IMF cuts Asia Pacific growth outlook on Delta, lagging jabs


The International Monetary Fund cut its growth forecast for the Asia-Pacific region due to a surge of the Delta variant of Covid-19 and lagging vaccinations.

The Washington based fund now expects the region to grow 6.5 percent this year—down 1.1 percentage points from its April outlook, but still the world’s fastest growing area. The regional economy is expected to expand 5.7 percent in 2022, higher than its April forecast.

“Slower vaccination in Asia is one of the key factors for the slowdown in Asia’s growth momentum this year,” Changyong Rhee, director of the IMF’s Asia and Pacific Department, said in a release.

Much of the downgrade was due to slower growth in India, which is now forecast to expand 9.5 percent this year, and Southeast Asia, where the virus continues to wreak havoc. The projection for Japan was cut to 2.4 percent and Australia’s was lowered to 3.5 percent, while the outlooks for South Korea and New Zealand were raised to 4.3 percent and 5.1 percent, respectively.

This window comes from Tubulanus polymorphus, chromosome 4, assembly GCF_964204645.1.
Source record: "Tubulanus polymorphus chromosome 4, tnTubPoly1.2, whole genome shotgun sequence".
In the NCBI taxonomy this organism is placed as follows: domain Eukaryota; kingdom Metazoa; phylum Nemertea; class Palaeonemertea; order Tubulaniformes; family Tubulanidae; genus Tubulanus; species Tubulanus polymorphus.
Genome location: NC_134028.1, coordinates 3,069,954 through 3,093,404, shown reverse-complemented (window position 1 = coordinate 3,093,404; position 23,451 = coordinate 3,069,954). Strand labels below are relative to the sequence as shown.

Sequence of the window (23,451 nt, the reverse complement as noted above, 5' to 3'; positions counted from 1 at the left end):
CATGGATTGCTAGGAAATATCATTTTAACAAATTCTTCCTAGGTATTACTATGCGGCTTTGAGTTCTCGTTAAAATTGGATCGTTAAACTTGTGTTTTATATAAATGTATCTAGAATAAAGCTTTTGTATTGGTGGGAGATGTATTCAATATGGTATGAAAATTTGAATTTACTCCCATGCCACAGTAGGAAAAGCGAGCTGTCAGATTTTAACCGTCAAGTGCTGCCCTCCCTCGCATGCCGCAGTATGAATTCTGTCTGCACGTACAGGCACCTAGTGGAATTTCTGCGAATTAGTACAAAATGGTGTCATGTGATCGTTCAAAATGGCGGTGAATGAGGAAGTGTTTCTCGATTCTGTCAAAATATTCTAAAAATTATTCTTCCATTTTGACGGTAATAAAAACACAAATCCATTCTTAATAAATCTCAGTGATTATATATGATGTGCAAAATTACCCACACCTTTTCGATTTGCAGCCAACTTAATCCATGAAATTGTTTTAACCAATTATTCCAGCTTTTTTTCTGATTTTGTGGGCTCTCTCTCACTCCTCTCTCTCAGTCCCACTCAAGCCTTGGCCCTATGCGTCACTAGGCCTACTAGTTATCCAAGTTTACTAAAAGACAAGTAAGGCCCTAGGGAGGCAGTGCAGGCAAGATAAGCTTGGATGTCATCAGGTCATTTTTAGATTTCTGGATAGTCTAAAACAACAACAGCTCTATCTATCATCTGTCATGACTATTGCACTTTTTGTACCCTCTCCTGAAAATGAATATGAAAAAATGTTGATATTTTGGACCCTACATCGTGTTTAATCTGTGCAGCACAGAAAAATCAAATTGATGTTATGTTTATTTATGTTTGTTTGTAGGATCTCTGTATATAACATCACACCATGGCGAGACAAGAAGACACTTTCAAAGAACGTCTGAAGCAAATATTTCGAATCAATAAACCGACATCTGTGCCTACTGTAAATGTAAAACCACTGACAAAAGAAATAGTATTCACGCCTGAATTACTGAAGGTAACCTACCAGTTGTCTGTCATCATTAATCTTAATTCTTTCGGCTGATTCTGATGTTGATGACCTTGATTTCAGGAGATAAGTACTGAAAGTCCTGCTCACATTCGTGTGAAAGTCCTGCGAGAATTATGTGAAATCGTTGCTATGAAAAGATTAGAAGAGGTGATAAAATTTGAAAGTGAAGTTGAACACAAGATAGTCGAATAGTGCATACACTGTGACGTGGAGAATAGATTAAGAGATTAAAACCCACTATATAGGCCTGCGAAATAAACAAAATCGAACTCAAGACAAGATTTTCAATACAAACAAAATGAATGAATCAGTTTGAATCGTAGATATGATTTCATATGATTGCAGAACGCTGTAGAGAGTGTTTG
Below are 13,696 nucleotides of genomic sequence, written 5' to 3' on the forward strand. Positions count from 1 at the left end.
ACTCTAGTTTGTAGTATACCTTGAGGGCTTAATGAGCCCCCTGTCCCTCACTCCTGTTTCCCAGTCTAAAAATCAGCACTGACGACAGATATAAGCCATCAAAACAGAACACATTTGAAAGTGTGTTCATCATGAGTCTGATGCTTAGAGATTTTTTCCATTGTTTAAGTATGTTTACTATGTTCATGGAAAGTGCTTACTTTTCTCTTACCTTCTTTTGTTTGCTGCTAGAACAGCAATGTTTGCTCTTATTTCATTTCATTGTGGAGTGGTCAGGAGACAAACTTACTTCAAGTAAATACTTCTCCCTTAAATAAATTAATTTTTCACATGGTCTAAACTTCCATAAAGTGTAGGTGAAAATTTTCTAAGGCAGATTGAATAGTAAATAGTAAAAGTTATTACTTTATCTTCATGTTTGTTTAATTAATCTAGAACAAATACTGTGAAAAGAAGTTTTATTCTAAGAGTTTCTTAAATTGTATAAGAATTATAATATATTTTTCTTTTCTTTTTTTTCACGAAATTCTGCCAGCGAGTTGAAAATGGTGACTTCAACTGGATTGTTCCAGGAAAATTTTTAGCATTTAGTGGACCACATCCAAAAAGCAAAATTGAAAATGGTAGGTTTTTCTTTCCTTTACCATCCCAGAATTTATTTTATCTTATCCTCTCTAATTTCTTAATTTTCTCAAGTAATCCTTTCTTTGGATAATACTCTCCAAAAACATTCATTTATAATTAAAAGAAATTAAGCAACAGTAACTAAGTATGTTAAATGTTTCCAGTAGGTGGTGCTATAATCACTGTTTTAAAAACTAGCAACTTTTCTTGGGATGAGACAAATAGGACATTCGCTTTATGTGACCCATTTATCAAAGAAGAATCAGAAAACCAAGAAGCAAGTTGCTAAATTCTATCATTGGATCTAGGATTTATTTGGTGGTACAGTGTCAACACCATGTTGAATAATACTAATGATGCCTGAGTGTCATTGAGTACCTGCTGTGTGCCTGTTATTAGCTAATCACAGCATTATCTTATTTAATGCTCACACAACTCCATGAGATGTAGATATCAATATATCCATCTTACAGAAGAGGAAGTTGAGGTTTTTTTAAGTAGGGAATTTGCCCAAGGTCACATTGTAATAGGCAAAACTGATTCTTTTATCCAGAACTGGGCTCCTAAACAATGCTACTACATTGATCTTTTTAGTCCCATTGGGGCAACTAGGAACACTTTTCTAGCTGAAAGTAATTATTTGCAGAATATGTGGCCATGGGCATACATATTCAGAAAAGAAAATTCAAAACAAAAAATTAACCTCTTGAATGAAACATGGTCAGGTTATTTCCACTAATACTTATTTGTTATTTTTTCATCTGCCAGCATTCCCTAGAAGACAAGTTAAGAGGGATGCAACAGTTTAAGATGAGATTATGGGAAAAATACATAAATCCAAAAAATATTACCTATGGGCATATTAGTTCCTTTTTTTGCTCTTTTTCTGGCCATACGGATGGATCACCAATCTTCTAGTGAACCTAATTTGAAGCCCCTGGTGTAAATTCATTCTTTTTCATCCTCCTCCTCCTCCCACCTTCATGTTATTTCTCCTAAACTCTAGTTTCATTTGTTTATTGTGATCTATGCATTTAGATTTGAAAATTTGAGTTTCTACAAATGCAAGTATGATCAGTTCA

China’s forecast was trimmed to 8 percent from 8.4 percent to reflect ongoing outbreaks of the virus, fiscal policy tightening and stresses in the property sector. 

“While our baseline projections reflect the effects of financial tightening on real-estate investment in 2021, there are risks, given the large role that real estate sector plays in China’s economy and financial system, and we are watching developments closely,” Rhee said in the statement. Bloomberg News

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